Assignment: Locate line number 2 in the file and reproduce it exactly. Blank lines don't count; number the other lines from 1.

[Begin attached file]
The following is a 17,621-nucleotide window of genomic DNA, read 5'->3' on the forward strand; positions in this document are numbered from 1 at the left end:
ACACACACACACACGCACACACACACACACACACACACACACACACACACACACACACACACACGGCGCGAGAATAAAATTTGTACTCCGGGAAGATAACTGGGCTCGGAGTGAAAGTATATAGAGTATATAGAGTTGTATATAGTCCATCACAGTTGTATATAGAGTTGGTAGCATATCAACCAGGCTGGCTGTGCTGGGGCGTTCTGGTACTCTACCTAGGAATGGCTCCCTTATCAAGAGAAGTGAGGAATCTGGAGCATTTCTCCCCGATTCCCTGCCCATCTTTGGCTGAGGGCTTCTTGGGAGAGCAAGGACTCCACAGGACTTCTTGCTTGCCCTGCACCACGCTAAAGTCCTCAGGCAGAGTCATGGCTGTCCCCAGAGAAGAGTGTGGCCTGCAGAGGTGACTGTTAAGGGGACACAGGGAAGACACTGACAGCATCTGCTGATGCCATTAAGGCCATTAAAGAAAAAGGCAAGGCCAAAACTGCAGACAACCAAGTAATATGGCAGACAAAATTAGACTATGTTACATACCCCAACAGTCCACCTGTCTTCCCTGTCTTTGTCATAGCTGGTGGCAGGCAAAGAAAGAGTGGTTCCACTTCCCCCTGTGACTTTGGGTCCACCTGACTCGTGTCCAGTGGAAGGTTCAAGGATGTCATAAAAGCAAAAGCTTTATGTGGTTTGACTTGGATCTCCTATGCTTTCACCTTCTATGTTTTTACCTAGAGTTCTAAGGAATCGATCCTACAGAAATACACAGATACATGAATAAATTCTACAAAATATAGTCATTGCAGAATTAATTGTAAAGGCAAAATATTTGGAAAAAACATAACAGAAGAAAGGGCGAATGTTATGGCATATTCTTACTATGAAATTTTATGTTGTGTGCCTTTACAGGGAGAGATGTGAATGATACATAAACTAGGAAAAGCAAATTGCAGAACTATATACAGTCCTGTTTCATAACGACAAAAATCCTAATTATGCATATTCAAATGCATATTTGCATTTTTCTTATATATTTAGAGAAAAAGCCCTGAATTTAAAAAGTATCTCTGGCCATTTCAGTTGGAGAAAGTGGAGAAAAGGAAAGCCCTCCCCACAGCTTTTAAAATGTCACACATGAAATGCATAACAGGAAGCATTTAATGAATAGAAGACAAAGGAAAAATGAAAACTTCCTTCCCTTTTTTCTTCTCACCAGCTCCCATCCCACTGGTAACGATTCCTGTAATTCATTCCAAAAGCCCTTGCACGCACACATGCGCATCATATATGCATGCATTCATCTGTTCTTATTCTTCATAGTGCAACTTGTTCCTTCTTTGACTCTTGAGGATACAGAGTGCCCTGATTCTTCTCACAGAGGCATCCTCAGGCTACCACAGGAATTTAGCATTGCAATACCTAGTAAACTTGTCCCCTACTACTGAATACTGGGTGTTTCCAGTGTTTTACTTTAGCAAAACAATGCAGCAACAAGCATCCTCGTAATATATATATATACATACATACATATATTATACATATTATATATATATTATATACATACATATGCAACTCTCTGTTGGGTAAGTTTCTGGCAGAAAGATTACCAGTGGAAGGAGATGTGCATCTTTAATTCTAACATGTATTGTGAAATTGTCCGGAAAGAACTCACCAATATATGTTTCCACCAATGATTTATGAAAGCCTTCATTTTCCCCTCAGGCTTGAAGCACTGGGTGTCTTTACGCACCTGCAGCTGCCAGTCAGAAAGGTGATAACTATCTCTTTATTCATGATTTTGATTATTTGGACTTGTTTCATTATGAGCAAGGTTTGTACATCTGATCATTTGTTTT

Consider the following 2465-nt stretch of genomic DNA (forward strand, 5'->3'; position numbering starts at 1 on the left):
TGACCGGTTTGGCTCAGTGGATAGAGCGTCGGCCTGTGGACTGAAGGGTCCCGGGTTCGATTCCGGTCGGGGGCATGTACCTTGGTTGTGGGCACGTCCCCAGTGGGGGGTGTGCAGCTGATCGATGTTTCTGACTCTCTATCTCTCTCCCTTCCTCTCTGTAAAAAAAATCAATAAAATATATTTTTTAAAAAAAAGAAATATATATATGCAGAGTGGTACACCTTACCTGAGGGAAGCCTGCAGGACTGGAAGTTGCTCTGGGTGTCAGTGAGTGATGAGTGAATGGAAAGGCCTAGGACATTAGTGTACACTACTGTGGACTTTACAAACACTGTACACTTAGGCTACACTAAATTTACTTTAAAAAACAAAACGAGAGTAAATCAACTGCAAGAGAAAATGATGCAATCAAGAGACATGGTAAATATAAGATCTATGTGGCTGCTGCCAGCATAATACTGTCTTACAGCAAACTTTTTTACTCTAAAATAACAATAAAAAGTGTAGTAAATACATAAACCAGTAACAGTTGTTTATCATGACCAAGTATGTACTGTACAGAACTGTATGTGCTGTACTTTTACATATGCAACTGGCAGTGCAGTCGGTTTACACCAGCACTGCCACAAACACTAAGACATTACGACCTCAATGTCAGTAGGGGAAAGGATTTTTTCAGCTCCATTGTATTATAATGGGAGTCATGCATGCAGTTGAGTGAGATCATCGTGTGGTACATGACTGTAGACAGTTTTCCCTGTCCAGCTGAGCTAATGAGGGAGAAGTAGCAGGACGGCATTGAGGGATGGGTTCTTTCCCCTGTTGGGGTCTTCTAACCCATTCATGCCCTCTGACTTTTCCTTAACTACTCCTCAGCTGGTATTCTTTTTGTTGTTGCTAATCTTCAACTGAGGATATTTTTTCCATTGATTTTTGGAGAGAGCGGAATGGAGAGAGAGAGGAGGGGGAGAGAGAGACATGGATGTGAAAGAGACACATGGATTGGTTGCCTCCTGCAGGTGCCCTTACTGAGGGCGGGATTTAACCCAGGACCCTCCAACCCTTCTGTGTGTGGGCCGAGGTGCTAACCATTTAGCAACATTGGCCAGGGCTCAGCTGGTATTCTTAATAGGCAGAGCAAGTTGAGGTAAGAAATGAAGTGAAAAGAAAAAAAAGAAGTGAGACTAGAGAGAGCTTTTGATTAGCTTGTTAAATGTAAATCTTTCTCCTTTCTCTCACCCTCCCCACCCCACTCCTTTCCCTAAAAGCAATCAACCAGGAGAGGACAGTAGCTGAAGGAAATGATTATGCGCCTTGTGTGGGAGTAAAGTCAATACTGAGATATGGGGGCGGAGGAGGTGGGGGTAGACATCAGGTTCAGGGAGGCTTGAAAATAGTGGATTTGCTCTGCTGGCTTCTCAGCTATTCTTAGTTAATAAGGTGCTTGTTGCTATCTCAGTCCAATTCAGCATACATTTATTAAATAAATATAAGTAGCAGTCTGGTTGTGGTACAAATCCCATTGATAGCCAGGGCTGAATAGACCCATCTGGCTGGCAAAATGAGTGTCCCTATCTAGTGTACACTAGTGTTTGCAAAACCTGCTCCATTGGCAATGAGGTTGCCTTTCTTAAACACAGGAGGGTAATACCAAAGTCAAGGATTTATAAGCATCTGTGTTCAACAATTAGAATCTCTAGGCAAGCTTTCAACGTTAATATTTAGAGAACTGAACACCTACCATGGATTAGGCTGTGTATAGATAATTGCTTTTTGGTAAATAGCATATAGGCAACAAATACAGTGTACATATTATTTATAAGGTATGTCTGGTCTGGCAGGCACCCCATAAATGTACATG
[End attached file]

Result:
ACACACACACACACGCACACACACACACACACACACACACACACACACACACACACACACACACGGCGCGAGAATAAAATTTGTACTCCGGGAAGATAACTGGGCTCGGAGTGAAAGTATATAGAGTATATAGAGTTGTATATAGTCCATCACAGTTGTATATAGAGTTGGTAGCATATCAACCAGGCTGGCTGTGCTGGGGCGTTCTGGTACTCTACCTAGGAATGGCTCCCTTATCAAGAGAAGTGAGGAATCTGGAGCATTTCTCCCCGATTCCCTGCCCATCTTTGGCTGAGGGCTTCTTGGGAGAGCAAGGACTCCACAGGACTTCTTGCTTGCCCTGCACCACGCTAAAGTCCTCAGGCAGAGTCATGGCTGTCCCCAGAGAAGAGTGTGGCCTGCAGAGGTGACTGTTAAGGGGACACAGGGAAGACACTGACAGCATCTGCTGATGCCATTAAGGCCATTAAAGAAAAAGGCAAGGCCAAAACTGCAGACAACCAAGTAATATGGCAGACAAAATTAGACTATGTTACATACCCCAACAGTCCACCTGTCTTCCCTGTCTTTGTCATAGCTGGTGGCAGGCAAAGAAAGAGTGGTTCCACTTCCCCCTGTGACTTTGGGTCCACCTGACTCGTGTCCAGTGGAAGGTTCAAGGATGTCATAAAAGCAAAAGCTTTATGTGGTTTGACTTGGATCTCCTATGCTTTCACCTTCTATGTTTTTACCTAGAGTTCTAAGGAATCGATCCTACAGAAATACACAGATACATGAATAAATTCTACAAAATATAGTCATTGCAGAATTAATTGTAAAGGCAAAATATTTGGAAAAAACATAACAGAAGAAAGGGCGAATGTTATGGCATATTCTTACTATGAAATTTTATGTTGTGTGCCTTTACAGGGAGAGATGTGAATGATACATAAACTAGGAAAAGCAAATTGCAGAACTATATACAGTCCTGTTTCATAACGACAAAAATCCTAATTATGCATATTCAAATGCATATTTGCATTTTTCTTATATATTTAGAGAAAAAGCCCTGAATTTAAAAAGTATCTCTGGCCATTTCAGTTGGAGAAAGTGGAGAAAAGGAAAGCCCTCCCCACAGCTTTTAAAATGTCACACATGAAATGCATAACAGGAAGCATTTAATGAATAGAAGACAAAGGAAAAATGAAAACTTCCTTCCCTTTTTTCTTCTCACCAGCTCCCATCCCACTGGTAACGATTCCTGTAATTCATTCCAAAAGCCCTTGCACGCACACATGCGCATCATATATGCATGCATTCATCTGTTCTTATTCTTCATAGTGCAACTTGTTCCTTCTTTGACTCTTGAGGATACAGAGTGCCCTGATTCTTCTCACAGAGGCATCCTCAGGCTACCACAGGAATTTAGCATTGCAATACCTAGTAAACTTGTCCCCTACTACTGAATACTGGGTGTTTCCAGTGTTTTACTTTAGCAAAACAATGCAGCAACAAGCATCCTCGTAATATATATATATACATACATACATATATTATACATATTATATATATATTATATACATACATATGCAACTCTCTGTTGGGTAAGTTTCTGGCAGAAAGATTACCAGTGGAAGGAGATGTGCATCTTTAATTCTAACATGTATTGTGAAATTGTCCGGAAAGAACTCACCAATATATGTTTCCACCAATGATTTATGAAAGCCTTCATTTTCCCCTCAGGCTTGAAGCACTGGGTGTCTTTACGCACCTGCAGCTGCCAGTCAGAAAGGTGATAACTATCTCTTTATTCATGATTTTGATTATTTGGACTTGTTTCATTATGAGCAAGGTTTGTACATCTGATCATTTGTTTT